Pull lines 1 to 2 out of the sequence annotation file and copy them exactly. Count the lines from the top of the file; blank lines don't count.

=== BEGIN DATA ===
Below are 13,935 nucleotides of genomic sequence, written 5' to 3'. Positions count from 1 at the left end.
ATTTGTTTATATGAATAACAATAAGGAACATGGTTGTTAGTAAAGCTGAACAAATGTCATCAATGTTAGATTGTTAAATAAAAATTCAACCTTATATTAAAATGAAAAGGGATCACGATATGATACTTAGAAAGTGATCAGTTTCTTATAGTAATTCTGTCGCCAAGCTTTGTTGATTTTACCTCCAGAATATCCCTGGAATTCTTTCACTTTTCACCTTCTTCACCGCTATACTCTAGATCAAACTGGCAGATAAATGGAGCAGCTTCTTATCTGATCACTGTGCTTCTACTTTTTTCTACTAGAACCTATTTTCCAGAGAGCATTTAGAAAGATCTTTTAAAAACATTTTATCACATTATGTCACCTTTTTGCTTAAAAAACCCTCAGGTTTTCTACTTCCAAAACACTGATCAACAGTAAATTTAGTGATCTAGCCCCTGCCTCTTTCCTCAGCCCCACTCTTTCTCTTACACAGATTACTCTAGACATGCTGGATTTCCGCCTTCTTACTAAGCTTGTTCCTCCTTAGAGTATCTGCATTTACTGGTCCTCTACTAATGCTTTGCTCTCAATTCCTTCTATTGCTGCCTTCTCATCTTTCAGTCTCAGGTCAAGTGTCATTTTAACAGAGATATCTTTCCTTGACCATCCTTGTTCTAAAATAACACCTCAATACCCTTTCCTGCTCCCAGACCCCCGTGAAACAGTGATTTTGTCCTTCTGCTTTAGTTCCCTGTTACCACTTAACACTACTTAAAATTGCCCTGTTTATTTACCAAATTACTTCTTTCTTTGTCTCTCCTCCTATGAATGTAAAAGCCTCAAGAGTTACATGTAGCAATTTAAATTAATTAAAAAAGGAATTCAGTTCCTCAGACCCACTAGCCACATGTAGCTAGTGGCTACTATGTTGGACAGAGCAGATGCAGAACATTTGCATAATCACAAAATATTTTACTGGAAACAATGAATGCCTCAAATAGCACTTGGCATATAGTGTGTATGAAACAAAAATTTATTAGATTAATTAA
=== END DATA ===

Below are 13,935 nucleotides of genomic sequence, written 5' to 3'. Positions count from 1 at the left end.
ATTTGTTTATATGAATAACAATAAGGAACATGGTTGTTAGTAAAGCTGAACAAATGTCATCAATGTTAGATTGTTAAATAAAAATTCAACCTTATATTAAAATGAAAAGGGATCACGATATGATACTTAGAAAGTGATCAGTTTCTTATAGTAATTCTGTCGCCAAGCTTTGTTGATTTTACCTCCAGAATATCCCTGGAATTCTTTCACTTTTCACCTTCTTCACCGCTATACTCTAGATCAAACTGGCAGATAAATGGAGCAGCTTCTTATCTGATCACTGTGCTTCTACTTTTTTCTACTAGAACCTATTTTCCAGAGAGCATTTAGAAAGATCTTTTAAAAACATTTTATCACATTATGTCACCTTTTTGCTTAAAAAACCCTCAGGTTTTCTACTTCCAAAACACTGATCAACAGTAAATTTAGTGATCTAGCCCCTGCCTCTTTCCTCAGCCCCACTCTTTCTCTTACACAGATTACTCTAGACATGCTGGATTTCCGCCTTCTTACTAAGCTTGTTCCTCCTTAGAGTATCTGCATTTACTGGTCCTCTACTAATGCTTTGCTCTCAATTCCTTCTATTGCTGCCTTCTCATCTTTCAGTCTCAGGTCAAGTGTCATTTTAACAGAGATATCTTTCCTTGACCATCCTTGTTCTAAAATAACACCTCAATACCCTTTCCTGCTCCCAGACCCCCGTGAAACAGTGATTTTGTCCTTCTGCTTTAGTTCCCTGTTACCACTTAACACTACTTAAAATTGCCCTGTTTATTTACCAAATTACTTCTTTCTTTGTCTCTCCTCCTATGAATGTAAAAGCCTCAAGAGTTACATGTAGCAATTTAAATTAATTAAAAAAGGAATTCAGTTCCTCAGACCCACTAGCCACATGTAGCTAGTGGCTACTATGTTGGACAGAGCAGATGCAGAACATTTGCATAATCACAAAATATTTTACTGGAAACAATGAATGCCTCAAATAGCACTTGGCATATAGTGTGTATGAAACAAAAATTTATTAGATTAATTAA